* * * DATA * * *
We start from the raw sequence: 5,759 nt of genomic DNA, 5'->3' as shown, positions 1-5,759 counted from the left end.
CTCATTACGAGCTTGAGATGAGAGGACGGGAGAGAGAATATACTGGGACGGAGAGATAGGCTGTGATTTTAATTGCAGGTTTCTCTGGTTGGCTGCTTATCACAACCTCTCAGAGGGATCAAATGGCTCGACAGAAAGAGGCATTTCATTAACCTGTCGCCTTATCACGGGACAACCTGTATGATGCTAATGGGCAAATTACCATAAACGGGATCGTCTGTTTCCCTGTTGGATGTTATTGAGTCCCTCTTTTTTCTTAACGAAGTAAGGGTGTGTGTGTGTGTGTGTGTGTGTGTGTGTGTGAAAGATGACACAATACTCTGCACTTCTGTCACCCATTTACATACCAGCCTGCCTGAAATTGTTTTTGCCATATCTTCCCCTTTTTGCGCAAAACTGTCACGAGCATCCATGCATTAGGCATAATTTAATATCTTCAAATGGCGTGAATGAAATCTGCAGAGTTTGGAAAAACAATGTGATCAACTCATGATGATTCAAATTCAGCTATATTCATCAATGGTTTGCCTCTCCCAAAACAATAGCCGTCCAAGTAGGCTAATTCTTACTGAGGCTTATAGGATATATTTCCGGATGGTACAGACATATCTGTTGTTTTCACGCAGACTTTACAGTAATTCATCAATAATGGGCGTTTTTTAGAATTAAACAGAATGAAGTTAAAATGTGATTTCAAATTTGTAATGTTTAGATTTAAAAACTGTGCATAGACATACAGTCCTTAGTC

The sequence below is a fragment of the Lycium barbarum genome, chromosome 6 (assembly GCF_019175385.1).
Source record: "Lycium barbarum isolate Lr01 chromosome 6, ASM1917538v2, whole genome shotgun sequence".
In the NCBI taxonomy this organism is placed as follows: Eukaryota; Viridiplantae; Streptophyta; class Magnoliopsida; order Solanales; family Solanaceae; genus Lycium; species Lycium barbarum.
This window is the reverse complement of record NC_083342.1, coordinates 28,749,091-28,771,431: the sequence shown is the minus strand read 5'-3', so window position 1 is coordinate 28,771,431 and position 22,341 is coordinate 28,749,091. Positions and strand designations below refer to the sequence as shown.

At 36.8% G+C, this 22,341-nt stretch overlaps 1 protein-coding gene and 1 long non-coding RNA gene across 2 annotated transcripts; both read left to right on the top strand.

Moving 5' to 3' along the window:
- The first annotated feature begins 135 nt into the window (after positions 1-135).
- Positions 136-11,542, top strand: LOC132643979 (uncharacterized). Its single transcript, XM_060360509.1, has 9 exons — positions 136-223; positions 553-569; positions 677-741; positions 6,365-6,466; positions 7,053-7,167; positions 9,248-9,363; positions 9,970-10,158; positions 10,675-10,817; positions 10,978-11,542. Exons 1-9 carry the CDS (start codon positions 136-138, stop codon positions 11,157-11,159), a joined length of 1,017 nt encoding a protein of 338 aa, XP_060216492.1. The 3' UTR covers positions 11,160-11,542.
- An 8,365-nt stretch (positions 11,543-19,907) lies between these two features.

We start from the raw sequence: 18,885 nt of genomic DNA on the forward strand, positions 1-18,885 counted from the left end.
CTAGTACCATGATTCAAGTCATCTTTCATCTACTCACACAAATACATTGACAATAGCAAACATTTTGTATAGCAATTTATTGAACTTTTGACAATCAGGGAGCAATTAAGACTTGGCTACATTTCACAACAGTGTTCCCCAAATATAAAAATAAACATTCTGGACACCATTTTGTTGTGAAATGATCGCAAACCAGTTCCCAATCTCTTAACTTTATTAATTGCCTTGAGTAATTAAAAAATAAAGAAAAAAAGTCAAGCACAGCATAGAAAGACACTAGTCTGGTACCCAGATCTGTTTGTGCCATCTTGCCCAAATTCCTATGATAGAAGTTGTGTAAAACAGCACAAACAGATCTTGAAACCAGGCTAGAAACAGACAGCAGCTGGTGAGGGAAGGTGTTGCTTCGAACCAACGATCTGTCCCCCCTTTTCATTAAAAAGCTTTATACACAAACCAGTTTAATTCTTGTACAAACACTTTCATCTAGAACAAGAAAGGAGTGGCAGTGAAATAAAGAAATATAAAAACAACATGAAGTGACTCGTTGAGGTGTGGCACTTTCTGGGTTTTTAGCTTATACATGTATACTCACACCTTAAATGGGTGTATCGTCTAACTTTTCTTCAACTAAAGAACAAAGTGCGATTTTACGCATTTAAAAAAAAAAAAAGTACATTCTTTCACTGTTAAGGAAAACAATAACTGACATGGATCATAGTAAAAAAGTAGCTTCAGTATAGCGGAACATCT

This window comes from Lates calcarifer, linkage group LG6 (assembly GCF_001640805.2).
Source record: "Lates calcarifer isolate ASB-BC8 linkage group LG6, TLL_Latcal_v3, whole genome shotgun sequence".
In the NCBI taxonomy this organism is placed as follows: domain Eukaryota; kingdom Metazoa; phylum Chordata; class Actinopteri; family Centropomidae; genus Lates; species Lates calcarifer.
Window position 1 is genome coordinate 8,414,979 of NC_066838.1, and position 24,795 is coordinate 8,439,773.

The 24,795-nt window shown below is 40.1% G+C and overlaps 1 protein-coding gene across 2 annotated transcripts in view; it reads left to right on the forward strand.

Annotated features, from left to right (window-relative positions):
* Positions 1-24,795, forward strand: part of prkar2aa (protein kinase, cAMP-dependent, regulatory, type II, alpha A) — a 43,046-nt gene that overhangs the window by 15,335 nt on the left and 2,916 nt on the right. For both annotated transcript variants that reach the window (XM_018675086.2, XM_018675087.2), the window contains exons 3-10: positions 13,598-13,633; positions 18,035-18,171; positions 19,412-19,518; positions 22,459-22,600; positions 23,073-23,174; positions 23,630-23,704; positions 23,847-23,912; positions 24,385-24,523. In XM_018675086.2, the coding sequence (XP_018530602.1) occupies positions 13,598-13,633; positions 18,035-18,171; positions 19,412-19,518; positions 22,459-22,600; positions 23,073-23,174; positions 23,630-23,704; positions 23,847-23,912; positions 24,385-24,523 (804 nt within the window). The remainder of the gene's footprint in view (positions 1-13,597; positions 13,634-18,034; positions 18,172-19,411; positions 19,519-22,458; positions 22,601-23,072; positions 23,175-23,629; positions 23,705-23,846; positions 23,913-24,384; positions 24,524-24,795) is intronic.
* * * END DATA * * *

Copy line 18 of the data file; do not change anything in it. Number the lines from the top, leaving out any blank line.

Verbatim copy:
The 24,795-nt window shown below is 40.1% G+C and overlaps 1 protein-coding gene across 2 annotated transcripts in view; it reads left to right on the forward strand.